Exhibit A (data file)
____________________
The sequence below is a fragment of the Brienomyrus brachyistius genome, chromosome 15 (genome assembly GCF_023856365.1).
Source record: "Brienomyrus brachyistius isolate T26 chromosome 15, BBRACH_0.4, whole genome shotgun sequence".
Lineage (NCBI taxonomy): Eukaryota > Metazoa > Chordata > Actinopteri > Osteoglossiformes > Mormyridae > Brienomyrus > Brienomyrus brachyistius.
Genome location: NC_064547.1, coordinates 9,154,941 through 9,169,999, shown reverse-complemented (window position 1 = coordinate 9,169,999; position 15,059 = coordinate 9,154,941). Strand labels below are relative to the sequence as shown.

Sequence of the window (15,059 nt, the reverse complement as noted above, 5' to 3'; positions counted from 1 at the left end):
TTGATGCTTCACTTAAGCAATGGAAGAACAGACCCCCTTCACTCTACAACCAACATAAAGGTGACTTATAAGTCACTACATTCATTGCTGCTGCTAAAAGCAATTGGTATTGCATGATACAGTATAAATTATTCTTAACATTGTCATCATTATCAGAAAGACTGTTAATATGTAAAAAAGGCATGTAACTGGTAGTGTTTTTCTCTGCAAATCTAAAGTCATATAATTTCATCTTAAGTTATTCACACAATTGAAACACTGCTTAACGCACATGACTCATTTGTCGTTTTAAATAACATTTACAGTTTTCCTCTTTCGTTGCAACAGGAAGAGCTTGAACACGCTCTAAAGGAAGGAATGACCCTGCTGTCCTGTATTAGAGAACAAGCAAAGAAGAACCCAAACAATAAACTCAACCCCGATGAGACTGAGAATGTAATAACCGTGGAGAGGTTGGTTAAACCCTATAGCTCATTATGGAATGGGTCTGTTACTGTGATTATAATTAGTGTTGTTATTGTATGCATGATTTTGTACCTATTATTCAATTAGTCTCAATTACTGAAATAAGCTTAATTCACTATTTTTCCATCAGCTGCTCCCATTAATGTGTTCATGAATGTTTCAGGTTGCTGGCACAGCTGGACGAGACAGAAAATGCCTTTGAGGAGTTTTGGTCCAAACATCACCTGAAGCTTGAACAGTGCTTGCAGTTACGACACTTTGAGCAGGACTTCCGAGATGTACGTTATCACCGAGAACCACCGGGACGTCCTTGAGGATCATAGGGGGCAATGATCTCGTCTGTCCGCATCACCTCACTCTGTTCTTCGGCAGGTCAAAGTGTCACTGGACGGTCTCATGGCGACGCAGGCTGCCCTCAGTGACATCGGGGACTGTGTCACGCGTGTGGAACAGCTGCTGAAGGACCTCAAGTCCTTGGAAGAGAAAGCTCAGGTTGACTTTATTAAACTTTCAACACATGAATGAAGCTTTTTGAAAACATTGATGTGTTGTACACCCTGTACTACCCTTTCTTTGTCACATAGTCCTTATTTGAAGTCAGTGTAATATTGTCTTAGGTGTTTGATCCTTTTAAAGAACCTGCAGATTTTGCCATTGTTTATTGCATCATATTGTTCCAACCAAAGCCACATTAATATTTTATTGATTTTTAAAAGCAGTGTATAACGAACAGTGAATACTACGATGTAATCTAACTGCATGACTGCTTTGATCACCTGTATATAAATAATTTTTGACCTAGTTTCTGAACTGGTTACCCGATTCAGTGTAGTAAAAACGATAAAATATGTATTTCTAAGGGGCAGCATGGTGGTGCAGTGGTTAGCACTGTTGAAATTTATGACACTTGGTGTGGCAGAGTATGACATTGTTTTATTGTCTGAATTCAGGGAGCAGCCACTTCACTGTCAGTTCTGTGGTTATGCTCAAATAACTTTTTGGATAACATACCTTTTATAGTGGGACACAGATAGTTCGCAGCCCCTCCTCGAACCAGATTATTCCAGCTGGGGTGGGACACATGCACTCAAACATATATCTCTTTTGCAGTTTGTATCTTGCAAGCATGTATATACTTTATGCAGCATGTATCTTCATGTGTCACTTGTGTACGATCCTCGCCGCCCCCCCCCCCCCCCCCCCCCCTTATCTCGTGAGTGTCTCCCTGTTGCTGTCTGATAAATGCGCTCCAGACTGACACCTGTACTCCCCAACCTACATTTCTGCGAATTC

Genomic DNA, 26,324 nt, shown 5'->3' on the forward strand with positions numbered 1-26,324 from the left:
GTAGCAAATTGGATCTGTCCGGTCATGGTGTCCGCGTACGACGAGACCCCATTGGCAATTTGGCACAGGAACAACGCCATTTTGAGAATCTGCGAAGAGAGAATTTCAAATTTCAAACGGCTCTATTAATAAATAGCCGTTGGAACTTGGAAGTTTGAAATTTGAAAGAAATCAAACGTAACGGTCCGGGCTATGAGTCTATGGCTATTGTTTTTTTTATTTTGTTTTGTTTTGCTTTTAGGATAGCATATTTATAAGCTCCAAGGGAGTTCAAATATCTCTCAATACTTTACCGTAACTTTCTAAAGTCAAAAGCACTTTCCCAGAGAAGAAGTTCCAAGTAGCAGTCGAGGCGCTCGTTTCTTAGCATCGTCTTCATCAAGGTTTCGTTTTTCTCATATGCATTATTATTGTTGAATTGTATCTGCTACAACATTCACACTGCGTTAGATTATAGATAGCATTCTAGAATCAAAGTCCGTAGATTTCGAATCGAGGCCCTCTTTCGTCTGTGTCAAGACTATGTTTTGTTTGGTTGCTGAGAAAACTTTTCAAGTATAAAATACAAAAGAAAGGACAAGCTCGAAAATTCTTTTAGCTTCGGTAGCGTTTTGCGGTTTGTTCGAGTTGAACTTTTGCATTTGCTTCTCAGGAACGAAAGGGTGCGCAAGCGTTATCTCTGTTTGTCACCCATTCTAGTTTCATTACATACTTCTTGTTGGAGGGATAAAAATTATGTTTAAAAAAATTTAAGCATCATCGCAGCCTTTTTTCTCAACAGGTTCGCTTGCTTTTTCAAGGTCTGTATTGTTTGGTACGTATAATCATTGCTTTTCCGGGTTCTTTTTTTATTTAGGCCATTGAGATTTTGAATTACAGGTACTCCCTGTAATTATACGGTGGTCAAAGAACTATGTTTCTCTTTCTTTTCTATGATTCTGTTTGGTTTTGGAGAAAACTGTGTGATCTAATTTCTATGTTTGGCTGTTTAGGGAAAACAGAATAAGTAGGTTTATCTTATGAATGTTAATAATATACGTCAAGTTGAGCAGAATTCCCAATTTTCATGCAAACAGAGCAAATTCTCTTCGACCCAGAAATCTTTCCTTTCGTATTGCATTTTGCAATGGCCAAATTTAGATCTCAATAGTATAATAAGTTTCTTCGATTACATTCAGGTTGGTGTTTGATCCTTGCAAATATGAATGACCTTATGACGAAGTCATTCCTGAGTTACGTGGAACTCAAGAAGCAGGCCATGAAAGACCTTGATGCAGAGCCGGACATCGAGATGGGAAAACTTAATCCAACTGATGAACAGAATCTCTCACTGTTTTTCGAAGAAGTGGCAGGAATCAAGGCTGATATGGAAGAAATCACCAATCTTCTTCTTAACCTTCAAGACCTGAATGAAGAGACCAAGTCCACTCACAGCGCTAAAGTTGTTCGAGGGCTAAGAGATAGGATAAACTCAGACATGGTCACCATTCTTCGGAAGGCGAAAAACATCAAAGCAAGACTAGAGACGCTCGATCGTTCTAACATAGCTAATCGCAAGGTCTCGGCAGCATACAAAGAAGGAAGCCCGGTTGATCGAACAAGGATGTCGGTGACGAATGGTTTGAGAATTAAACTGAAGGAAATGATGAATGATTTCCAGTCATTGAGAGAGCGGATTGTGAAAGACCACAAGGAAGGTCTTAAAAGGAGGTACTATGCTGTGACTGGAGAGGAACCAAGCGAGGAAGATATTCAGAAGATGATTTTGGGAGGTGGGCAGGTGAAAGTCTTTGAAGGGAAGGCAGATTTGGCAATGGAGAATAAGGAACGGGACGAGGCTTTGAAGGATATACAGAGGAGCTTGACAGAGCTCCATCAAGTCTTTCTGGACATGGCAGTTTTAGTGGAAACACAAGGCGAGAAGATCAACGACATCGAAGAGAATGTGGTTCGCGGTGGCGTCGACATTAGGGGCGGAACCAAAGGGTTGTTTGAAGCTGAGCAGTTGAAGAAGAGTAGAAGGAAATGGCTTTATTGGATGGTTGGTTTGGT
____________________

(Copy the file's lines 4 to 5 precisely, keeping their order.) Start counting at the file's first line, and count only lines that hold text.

Genome location: NC_064547.1, coordinates 9,154,941 through 9,169,999, shown reverse-complemented (window position 1 = coordinate 9,169,999; position 15,059 = coordinate 9,154,941). Strand labels below are relative to the sequence as shown.

Sequence of the window (15,059 nt, the reverse complement as noted above, 5' to 3'; positions counted from 1 at the left end):